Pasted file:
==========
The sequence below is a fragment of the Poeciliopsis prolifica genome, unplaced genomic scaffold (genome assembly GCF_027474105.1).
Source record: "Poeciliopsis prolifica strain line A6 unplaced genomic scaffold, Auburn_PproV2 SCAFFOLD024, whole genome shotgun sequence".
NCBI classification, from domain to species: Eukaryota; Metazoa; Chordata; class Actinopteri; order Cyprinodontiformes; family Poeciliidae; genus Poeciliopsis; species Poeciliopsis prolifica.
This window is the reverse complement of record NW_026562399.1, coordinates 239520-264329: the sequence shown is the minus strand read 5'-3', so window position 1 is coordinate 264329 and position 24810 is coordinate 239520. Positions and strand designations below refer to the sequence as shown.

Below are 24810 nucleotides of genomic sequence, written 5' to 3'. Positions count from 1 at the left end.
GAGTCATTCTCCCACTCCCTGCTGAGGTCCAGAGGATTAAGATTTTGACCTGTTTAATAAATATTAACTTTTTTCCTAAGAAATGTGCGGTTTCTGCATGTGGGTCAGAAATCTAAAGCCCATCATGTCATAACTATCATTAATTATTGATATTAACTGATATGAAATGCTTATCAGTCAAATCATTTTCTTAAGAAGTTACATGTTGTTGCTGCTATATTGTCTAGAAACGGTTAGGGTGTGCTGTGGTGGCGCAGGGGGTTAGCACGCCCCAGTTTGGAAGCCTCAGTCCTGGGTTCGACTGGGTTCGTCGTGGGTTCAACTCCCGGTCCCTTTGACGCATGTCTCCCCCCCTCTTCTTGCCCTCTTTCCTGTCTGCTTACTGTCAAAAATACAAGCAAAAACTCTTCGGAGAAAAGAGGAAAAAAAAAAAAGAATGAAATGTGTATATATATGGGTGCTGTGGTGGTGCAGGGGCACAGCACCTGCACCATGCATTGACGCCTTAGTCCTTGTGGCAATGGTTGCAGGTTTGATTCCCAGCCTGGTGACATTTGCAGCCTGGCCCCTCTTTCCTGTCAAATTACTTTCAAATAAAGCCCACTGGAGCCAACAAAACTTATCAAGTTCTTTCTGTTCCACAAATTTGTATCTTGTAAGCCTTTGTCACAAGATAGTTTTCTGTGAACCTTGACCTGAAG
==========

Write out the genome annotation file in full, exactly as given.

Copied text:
The sequence below is a fragment of the Poeciliopsis prolifica genome, unplaced genomic scaffold (genome assembly GCF_027474105.1).
Source record: "Poeciliopsis prolifica strain line A6 unplaced genomic scaffold, Auburn_PproV2 SCAFFOLD024, whole genome shotgun sequence".
NCBI classification, from domain to species: Eukaryota; Metazoa; Chordata; class Actinopteri; order Cyprinodontiformes; family Poeciliidae; genus Poeciliopsis; species Poeciliopsis prolifica.
This window is the reverse complement of record NW_026562399.1, coordinates 239520-264329: the sequence shown is the minus strand read 5'-3', so window position 1 is coordinate 264329 and position 24810 is coordinate 239520. Positions and strand designations below refer to the sequence as shown.

Below are 24810 nucleotides of genomic sequence, written 5' to 3'. Positions count from 1 at the left end.
GAGTCATTCTCCCACTCCCTGCTGAGGTCCAGAGGATTAAGATTTTGACCTGTTTAATAAATATTAACTTTTTTCCTAAGAAATGTGCGGTTTCTGCATGTGGGTCAGAAATCTAAAGCCCATCATGTCATAACTATCATTAATTATTGATATTAACTGATATGAAATGCTTATCAGTCAAATCATTTTCTTAAGAAGTTACATGTTGTTGCTGCTATATTGTCTAGAAACGGTTAGGGTGTGCTGTGGTGGCGCAGGGGGTTAGCACGCCCCAGTTTGGAAGCCTCAGTCCTGGGTTCGACTGGGTTCGTCGTGGGTTCAACTCCCGGTCCCTTTGACGCATGTCTCCCCCCCTCTTCTTGCCCTCTTTCCTGTCTGCTTACTGTCAAAAATACAAGCAAAAACTCTTCGGAGAAAAGAGGAAAAAAAAAAAAGAATGAAATGTGTATATATATGGGTGCTGTGGTGGTGCAGGGGCACAGCACCTGCACCATGCATTGACGCCTTAGTCCTTGTGGCAATGGTTGCAGGTTTGATTCCCAGCCTGGTGACATTTGCAGCCTGGCCCCTCTTTCCTGTCAAATTACTTTCAAATAAAGCCCACTGGAGCCAACAAAACTTATCAAGTTCTTTCTGTTCCACAAATTTGTATCTTGTAAGCCTTTGTCACAAGATAGTTTTCTGTGAACCTTGACCTGAAG